Two temporary 50-meter pools for Trials will be installed by Myrtha Pools in the CentruryLink Center Omaha, the state-of-the-art, 17,000-seat sports and entertainment venue in downtown Omaha. The convention center will once again serve as the home for the award-winning, 100,000 square-foot USA Swimming Aqua Zone, a sponsor and fan experience area.

USA Swimming is coming off a year in which it saw its most successful Trials event in history. The 2012 U.S. Olympic Team Trials – Swimming, held in Omaha, Neb., saw over 164,000 fans in attendance and the eight days of competition were broadcast LIVE on NBC television every night. 

The 2012 U.S. Olympic Team Trials – Swimming was also nominated in the category of “Sports Event of the Year” for the illustrious Sports Business Awards. Olympic Trials is in the company of three other major sporting events, including the Ryder Cup, the Stanley Cup Finals and the United States Grand Prix. The winner will be announced next month.

Since 2004, USA Swimming has consistently expanded the reach of the Olympic Trials. Attendance numbers have soared; and the Aqua Zone, a fan and sponsor experience area, has grown to bring swimming to a wider audience. T

he U.S. Olympic Team Trials for all sports is a collaborative, three-way partnership between the U.S. Olympic Committee, the National Governing Bodies and the local organizing committee.

Watkins: Olympic Swim Trials Belong in Omaha

A fireworks scene from the 2008 Trials in Omaha.

By Mike Watkins//Correspondent

Having lived in San Antonio and visited St. Louis numerous times (Rams football, NCAA basketball, etc.), I know they’re both great cities for sports.

As recent finalists to host the 2016 Olympic Swim Trials, either would have been a great choice because of their histories with national sporting events – but what Omaha offered as host city of the past two Trials has been unparalleled. USA Swimming and the USOC recognized those attributes, and as was announced in April of 2013, chose Omaha to host a third-straight Trials in 2016.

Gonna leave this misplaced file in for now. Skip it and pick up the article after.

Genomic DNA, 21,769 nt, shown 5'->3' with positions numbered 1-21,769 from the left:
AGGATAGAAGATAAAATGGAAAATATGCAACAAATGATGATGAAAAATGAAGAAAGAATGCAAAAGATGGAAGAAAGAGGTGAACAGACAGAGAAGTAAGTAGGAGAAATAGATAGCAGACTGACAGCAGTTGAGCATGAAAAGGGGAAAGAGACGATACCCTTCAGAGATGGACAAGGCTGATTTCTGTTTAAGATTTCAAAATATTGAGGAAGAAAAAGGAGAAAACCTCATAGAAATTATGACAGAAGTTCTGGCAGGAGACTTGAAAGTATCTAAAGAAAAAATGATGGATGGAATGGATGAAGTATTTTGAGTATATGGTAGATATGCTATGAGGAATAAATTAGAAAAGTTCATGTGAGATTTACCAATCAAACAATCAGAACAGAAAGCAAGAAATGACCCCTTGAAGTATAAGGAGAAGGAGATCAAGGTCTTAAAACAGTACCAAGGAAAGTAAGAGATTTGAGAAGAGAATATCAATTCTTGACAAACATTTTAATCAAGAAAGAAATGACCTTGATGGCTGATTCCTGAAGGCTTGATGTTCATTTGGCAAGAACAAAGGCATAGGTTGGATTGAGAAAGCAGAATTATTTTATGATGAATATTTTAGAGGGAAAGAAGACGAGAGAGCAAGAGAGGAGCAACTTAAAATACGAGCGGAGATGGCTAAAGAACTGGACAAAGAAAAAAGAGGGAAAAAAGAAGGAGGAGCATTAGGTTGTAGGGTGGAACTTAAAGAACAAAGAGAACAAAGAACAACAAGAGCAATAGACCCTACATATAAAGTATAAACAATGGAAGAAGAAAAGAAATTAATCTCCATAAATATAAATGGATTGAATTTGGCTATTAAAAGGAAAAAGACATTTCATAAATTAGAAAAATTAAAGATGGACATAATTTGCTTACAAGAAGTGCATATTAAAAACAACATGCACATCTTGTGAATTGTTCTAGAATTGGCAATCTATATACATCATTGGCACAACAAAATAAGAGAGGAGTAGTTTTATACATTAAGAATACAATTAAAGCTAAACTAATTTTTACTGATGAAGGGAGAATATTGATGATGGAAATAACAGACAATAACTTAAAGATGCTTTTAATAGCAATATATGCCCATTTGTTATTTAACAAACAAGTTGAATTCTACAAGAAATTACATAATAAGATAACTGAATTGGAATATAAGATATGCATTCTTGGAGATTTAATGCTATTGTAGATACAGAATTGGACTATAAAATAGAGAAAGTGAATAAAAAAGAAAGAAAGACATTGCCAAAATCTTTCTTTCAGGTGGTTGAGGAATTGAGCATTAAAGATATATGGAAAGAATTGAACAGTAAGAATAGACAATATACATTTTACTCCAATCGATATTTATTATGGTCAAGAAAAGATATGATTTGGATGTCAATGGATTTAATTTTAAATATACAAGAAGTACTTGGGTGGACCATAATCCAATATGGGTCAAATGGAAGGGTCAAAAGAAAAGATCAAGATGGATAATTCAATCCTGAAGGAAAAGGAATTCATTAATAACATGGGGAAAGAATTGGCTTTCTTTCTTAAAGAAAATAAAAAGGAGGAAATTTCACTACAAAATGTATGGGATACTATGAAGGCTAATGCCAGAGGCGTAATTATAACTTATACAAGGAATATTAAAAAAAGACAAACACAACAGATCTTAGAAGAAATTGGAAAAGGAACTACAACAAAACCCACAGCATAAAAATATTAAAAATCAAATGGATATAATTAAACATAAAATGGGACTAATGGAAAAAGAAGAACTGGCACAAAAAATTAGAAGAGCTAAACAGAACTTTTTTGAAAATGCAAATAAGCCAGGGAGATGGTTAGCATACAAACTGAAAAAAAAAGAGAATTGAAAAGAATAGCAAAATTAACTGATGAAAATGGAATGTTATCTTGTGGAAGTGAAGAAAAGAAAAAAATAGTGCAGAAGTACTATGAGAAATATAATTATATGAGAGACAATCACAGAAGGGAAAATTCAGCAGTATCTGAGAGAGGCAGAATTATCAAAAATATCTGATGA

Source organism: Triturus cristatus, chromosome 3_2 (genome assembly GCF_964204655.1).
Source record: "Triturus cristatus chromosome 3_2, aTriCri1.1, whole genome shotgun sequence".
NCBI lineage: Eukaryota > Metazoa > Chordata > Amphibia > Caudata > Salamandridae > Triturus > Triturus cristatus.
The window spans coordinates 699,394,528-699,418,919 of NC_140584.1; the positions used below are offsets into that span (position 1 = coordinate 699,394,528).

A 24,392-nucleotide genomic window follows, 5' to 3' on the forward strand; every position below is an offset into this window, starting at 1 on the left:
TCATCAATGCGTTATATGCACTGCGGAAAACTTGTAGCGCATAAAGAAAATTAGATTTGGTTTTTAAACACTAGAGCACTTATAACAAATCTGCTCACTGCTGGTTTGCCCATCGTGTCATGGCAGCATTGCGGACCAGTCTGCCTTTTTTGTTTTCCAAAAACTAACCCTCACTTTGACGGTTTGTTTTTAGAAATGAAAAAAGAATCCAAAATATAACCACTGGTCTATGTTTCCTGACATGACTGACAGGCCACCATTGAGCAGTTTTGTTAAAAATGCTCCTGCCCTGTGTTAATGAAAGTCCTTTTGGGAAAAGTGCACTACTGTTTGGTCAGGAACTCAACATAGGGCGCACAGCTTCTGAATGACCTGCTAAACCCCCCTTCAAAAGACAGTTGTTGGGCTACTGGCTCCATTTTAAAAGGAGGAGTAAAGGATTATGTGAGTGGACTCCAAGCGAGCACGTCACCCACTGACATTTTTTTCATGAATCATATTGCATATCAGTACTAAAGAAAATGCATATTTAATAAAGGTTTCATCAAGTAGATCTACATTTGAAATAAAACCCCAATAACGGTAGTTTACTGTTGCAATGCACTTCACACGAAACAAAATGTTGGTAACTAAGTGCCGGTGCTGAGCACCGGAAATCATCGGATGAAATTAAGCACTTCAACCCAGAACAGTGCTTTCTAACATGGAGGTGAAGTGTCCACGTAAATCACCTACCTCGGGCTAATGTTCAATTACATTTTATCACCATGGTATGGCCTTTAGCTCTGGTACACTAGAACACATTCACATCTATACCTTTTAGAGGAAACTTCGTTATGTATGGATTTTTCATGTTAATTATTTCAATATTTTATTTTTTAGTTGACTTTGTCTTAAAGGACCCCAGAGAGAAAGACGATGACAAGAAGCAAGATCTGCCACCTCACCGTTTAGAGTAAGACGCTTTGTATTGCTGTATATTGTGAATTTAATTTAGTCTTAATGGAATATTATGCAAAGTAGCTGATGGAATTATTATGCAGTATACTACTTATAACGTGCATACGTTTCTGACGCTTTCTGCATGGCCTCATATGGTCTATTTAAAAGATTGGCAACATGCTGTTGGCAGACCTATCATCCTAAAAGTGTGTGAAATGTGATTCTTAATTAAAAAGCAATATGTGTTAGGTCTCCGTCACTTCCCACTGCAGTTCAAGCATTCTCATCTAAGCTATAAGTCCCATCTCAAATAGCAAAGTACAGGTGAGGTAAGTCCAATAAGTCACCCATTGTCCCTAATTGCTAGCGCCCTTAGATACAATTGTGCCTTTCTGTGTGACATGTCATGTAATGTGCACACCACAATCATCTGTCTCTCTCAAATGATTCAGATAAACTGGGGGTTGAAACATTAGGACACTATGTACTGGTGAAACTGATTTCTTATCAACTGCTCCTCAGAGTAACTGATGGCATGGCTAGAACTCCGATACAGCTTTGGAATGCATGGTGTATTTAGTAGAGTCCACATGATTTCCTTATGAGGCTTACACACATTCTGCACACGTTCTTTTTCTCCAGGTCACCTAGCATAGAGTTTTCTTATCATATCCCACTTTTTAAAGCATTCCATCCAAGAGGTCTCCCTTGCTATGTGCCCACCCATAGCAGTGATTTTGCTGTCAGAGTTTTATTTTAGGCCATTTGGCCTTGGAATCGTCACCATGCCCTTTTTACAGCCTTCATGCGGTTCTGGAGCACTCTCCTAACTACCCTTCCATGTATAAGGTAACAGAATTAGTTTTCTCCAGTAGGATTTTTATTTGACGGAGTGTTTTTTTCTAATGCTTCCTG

The year I lived in San Antonio, the city hosted the Men’s NCAA Final Four and did a fantastic job of welcoming everyone to town. Add in all the fantastic things to do within walking distance of the Alamodome (especially the famous River Walk), and it’s a sport fan’s dream come true in many ways.
The same can be said about St. Louis, home to NFL and MLB teams as well as a regular host for NCAA events. The times I’ve been to St. Louis for sports, I’ve always had a great time. Logistically speaking, the city is easy to traverse, people are friendly and there’s a lot to do when you’re not sitting in the stands.
But when it comes to hosting an event, few cities (and their corporate partners, business owners, cabbies, citizens on the street, etc.) do a better job than Omaha did the past two Olympic Swim Trials. I honestly can’t think of a better environment for the organization’s signature meet. The swimming community is a very close-knit group, and the intimate nature of the Trials in Omaha is one of the big selling points of its return.